CultureCCA's Summer Exhibition

CCA’s Summer Exhibition

It’s like Christmas Day for art lovers at CCA Galleries right now. For the eighth year running, they’ve hosted their Jersey Summer Exhibition – a chance for budding and professional artists to show their work to the island. I met with Laura Hudson, an artist and curator for the gallery, to discuss the work on display as well as how they decide where to put it.

The work that CCA received this year is above and beyond in terms of quality and variety. From paintings to photography to sculptures, the gallery currently boasts it all. Gallery is supporting the exhibition once again with our Graphics Art Prize Exhibition, alongside event sponsors RBC and Hawk, Alastair Crosby’s Rural and the National Trust, who co-sponsor an award. We’ll be judging on July 12th, with fame, cash prizes, and editorial features to be awarded to this year’s winners.

This year, Gallery has reached new heights in terms of their involvement with the exhibition, as we’ve actually become part of the artwork. We’ve featured the work of Sue Kenny before in print, and she’s chosen to enter ‘Quirky Mirror’, a huge 3D sculpture composed of rolled-up, repurposed part editions of our little magazine. It is fair to say that this increased the shelf life of our mags by a great deal, transforming something temporary into something much more permanent. I was told that this piece was a nightmare to move around, weighing in the region of 150kg. While this is only a rough estimate, I do not doubt the number; I’ve delivered enough magazines by now to understand the burden they impose on one’s lower back. This did not stop Laura and Valeria from finding the perfect place for Sue’s masterpiece; however, it did result in them both taking a trip to the osteopath.

Some of Laura’s own work is featured in the exhibition this year, and ‘It’s all about the Others; Who You Are has everything to do with Who We Are’ was a piece I found fascinating. It is composed of fifteen abstract portraits of various nurses wearing gas masks. When I asked whether it had anything to do with the pandemic, I was shocked to find out that Laura actually created this piece right before COVID became a thing. She finished painting the series in September 2019, which adds to the eeriness of the piece. It harkens back to World War Two, to those risking their lives to look after patients in hospitals that were getting bombed. She commented, “it wasn’t about disease… it was about masks and what we hide behind.” She’s really interested in social cohesion and disfunction, and how we work together. When you see one masked individual on their own, they seem isolated and a threat, but putting them together in a group shows a sense of belonging and working together.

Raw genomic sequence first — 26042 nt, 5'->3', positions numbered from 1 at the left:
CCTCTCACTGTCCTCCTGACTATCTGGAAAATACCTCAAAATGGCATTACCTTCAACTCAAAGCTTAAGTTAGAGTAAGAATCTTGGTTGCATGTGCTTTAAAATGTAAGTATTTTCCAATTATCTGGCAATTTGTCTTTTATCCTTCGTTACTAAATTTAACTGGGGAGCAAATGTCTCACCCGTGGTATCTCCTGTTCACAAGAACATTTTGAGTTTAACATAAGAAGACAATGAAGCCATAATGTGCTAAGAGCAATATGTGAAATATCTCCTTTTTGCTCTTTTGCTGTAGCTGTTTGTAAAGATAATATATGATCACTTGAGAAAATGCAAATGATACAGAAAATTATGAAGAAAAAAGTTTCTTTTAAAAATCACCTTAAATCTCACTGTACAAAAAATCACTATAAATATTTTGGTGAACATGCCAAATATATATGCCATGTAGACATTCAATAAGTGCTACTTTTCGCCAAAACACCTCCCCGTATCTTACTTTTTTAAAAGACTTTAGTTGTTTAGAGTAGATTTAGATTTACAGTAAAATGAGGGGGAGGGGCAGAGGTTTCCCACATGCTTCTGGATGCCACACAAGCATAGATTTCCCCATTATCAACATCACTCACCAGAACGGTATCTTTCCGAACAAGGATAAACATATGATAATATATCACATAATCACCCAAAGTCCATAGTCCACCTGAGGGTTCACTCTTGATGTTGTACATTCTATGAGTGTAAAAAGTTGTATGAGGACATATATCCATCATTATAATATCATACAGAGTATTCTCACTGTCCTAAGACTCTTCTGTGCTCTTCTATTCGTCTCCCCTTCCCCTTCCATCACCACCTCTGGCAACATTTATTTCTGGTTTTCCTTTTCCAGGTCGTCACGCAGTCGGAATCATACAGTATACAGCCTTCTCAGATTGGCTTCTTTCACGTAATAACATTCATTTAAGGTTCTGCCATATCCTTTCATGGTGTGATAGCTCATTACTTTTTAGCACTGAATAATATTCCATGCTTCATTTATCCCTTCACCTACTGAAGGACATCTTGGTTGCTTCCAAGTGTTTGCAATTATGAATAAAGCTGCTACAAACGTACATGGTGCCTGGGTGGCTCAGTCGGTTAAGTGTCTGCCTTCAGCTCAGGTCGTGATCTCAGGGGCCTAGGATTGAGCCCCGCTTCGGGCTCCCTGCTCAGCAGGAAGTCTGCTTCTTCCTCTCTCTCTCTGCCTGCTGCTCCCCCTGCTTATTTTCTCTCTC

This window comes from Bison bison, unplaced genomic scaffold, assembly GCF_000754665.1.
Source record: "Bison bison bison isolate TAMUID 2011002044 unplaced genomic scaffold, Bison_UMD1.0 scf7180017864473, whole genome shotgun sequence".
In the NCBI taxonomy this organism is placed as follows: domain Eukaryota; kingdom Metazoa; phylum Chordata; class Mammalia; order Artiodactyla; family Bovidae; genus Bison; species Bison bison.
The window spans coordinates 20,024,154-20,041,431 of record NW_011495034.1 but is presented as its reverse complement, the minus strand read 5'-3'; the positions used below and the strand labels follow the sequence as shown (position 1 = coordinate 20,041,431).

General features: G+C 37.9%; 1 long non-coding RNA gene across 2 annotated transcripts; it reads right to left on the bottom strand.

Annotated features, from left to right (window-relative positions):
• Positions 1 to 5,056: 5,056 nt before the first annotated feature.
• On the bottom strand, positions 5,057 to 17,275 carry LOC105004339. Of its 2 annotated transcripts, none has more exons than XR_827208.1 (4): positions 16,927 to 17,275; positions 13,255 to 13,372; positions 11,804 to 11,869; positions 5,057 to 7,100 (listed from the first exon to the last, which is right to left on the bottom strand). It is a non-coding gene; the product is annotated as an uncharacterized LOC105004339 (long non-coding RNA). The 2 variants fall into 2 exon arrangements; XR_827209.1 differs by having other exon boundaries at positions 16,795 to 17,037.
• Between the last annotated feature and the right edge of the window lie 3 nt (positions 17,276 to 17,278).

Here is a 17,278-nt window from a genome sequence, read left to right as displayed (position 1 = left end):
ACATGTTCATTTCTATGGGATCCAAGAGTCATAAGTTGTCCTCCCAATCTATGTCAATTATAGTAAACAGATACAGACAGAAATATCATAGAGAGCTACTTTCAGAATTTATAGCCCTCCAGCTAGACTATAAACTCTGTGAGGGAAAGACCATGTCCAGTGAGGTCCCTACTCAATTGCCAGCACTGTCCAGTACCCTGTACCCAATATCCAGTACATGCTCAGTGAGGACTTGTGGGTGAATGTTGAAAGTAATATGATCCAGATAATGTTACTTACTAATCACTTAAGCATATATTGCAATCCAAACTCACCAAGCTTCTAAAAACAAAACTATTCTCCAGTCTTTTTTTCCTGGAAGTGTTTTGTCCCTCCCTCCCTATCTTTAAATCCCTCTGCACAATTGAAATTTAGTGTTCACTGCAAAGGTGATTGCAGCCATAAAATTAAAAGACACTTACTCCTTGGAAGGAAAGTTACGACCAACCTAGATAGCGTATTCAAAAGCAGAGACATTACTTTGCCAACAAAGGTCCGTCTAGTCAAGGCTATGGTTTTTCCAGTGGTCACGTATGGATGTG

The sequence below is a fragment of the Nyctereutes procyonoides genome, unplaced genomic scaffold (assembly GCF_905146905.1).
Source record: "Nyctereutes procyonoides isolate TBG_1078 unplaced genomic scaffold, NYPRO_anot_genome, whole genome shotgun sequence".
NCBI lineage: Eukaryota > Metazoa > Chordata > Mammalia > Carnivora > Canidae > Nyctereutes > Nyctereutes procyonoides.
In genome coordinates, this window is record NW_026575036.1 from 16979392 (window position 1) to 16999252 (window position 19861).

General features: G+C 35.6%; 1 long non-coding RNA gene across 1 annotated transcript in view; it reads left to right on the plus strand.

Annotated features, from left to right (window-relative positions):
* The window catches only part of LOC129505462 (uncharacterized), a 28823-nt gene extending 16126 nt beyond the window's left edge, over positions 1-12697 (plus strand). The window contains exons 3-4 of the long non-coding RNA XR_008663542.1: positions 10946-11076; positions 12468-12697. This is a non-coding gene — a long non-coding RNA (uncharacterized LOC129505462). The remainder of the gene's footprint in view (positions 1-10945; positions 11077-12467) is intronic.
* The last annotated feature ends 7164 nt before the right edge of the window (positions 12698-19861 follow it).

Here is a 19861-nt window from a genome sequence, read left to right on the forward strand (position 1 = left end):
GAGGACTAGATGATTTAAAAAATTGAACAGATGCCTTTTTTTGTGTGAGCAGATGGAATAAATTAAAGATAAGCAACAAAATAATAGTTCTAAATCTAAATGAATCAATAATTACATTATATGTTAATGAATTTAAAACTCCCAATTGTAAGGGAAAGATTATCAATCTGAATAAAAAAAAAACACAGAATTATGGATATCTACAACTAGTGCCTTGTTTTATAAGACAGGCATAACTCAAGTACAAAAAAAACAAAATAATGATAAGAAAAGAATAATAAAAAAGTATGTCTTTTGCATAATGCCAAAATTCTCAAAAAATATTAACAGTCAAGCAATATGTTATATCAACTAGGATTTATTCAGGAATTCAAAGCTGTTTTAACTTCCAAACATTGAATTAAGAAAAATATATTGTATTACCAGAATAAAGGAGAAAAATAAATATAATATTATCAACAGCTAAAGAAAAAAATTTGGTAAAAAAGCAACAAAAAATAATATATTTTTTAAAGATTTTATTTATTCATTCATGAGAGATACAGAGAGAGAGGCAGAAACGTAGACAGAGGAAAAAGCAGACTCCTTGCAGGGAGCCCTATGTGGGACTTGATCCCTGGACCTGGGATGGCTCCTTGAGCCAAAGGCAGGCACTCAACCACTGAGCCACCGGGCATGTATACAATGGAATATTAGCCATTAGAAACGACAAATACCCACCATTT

A piece that attracted a lot of attention at the opening evening of the Summer Exhibition was Rachel Ara’s piece, titled ‘Mine, Mine, Mine!’. It depicts a pair of high-end shoes, with Margaret Thatcher’s handwriting carved into green lino on the soles. The inscription is back to front, so that when the tread touches the ground, it would leave an imprint of the words ‘mine, mine, mine…’. It both harkens back towards Thatcher’s political strategies and the extremities of ownership by the wealthiest in the world. It was certainly an interesting piece to go back and visit on the election result day.

Kay Le Seelleur once again made powerful statements with her work, which focuses on feminism and the everyday experience. Her titles bring almost as much joy as her artwork. My personal favourites are ‘Miss Slitty and Her Latest Lizard’, ‘Desert Traffic featuring Mickey Mouse and the dung beetle sitting on Ozzy Manders Head’ and ‘Clodagh Had Been Pregnant For Months and Months and Months, What She Didn’t Know Is the Child Was Well and Growing and Had No Intention of Being Born’. Her titles have attracted so much attention that a visitor is actually coming to Jersey for The Festival of Words to do an event surrounding their ingenious madness. Since her knockout show at ArtHouse Jersey’s Capital House last August, she’s created around 150 new paintings, which will be exhibited in CCA in a solo exhibition from the 19th September.

There is too much good artwork in the gallery to talk about in one article. The variety currently in CCA is totally immense. While Alexander Dawes has created a stop-motion film using pinhole photography, Emily Paranthoen has created a futuristic digital image that opens a portal into another planet. The team at CCA spent five days curating the exhibition, in a way that “makes each piece sing stronger” and flow into the next. It is a beautiful stream of Jersey’s most talented artists. Don’t miss it.

The CCA Summer Exhibition is open until the 26th July – make sure you catch one of the highlights of our island’s artistic year.

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